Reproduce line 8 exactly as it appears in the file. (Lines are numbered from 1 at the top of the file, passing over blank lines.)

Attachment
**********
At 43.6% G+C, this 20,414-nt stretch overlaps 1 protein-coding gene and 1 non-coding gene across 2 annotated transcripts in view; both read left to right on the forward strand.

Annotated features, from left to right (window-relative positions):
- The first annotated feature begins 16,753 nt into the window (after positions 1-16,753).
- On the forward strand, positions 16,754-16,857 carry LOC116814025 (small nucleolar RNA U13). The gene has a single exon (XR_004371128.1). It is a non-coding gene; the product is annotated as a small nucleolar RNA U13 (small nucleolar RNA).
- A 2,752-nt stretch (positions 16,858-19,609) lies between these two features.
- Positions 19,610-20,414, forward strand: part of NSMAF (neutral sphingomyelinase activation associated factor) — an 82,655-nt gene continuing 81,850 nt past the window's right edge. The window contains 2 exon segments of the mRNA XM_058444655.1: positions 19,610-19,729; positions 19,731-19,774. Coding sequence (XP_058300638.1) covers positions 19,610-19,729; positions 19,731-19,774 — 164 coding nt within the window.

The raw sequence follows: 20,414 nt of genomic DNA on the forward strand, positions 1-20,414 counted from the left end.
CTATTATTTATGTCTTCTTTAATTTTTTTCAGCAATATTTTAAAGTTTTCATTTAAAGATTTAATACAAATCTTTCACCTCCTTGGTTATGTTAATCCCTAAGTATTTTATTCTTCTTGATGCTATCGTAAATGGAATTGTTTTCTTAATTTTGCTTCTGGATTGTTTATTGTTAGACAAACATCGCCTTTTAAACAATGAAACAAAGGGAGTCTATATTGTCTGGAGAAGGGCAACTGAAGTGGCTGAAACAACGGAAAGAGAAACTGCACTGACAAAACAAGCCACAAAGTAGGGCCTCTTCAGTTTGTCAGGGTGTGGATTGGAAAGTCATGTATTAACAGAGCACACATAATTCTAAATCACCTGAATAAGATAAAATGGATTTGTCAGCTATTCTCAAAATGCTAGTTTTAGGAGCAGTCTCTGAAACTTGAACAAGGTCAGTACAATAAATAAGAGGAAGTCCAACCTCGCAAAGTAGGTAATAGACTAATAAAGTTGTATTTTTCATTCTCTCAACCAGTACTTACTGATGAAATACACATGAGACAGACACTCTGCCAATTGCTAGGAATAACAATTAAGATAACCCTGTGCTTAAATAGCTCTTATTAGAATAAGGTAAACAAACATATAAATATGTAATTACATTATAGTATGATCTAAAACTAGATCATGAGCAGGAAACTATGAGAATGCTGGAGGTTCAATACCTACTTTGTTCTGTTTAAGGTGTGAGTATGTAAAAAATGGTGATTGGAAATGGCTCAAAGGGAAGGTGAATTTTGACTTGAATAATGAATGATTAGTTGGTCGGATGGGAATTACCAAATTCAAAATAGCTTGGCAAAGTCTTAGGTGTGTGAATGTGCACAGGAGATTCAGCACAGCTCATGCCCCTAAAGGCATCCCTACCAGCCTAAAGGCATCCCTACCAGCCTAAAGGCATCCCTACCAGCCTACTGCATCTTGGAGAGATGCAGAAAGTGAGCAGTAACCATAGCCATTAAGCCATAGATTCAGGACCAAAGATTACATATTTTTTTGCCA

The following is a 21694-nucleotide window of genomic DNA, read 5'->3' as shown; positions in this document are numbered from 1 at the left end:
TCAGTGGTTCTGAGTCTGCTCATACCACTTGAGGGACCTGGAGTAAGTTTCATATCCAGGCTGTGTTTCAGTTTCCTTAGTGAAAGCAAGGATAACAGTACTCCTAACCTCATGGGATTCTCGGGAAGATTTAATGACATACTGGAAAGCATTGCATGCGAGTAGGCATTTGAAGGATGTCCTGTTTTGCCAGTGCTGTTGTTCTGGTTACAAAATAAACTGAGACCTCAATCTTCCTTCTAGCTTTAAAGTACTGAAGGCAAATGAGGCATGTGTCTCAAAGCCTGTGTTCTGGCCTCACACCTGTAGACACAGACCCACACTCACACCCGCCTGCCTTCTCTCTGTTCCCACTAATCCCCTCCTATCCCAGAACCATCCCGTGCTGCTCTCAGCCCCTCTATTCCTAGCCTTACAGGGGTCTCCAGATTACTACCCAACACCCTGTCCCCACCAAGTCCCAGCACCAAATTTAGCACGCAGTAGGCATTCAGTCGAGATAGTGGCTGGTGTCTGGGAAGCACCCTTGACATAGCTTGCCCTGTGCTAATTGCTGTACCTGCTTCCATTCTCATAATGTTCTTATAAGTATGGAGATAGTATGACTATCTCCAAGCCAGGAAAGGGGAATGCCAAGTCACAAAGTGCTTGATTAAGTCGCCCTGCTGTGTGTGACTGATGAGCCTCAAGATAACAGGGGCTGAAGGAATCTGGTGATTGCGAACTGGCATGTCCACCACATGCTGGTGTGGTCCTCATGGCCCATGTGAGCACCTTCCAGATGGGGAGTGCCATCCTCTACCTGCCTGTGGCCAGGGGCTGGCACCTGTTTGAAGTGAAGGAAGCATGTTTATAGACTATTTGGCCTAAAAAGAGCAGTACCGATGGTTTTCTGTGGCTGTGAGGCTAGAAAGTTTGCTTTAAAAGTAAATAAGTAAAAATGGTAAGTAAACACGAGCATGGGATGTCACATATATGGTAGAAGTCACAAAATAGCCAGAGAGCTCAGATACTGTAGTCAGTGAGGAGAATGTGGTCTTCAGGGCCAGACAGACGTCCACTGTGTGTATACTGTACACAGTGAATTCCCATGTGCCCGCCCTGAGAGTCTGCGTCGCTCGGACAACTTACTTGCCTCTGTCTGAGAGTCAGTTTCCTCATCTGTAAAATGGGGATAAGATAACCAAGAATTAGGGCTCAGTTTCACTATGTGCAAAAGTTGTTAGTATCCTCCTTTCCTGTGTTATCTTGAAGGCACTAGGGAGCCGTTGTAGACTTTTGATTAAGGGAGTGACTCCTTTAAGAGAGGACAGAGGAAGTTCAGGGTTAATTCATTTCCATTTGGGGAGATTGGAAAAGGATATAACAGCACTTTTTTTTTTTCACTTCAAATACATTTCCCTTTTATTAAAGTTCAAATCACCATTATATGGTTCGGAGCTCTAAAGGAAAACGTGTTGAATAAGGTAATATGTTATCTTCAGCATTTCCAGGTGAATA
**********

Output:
CTATTATTTATGTCTTCTTTAATTTTTTTCAGCAATATTTTAAAGTTTTCATTTAAAGATTTAATACAAATCTTTCACCTCCTTGGTTATGTTAATCCCTAAGTATTTTATTCTTCTTGATGCTATCGTAAATGGAATTGTTTTCTTAATTTTGCTTCTGGATTGTTTATTGTTAGACAAACATCGCCTTTTAAACAATGAAACAAAGGGAGTCTATATTGTCTGGAGAAGGGCAACTGAAGTGGCTGAAACAACGGAAAGAGAAACTGCACTGACAAAACAAGCCACAAAGTAGGGCCTCTTCAGTTTGTCAGGGTGTGGATTGGAAAGTCATGTATTAACAGAGCACACATAATTCTAAATCACCTGAATAAGATAAAATGGATTTGTCAGCTATTCTCAAAATGCTAGTTTTAGGAGCAGTCTCTGAAACTTGAACAAGGTCAGTACAATAAATAAGAGGAAGTCCAACCTCGCAAAGTAGGTAATAGACTAATAAAGTTGTATTTTTCATTCTCTCAACCAGTACTTACTGATGAAATACACATGAGACAGACACTCTGCCAATTGCTAGGAATAACAATTAAGATAACCCTGTGCTTAAATAGCTCTTATTAGAATAAGGTAAACAAACATATAAATATGTAATTACATTATAGTATGATCTAAAACTAGATCATGAGCAGGAAACTATGAGAATGCTGGAGGTTCAATACCTACTTTGTTCTGTTTAAGGTGTGAGTATGTAAAAAATGGTGATTGGAAATGGCTCAAAGGGAAGGTGAATTTTGACTTGAATAATGAATGATTAGTTGGTCGGATGGGAATTACCAAATTCAAAATAGCTTGGCAAAGTCTTAGGTGTGTGAATGTGCACAGGAGATTCAGCACAGCTCATGCCCCTAAAGGCATCCCTACCAGCCTAAAGGCATCCCTACCAGCCTAAAGGCATCCCTACCAGCCTACTGCATCTTGGAGAGATGCAGAAAGTGAGCAGTAACCATAGCCATTAAGCCATAGATTCAGGACCAAAGATTACATATTTTTTTGCCA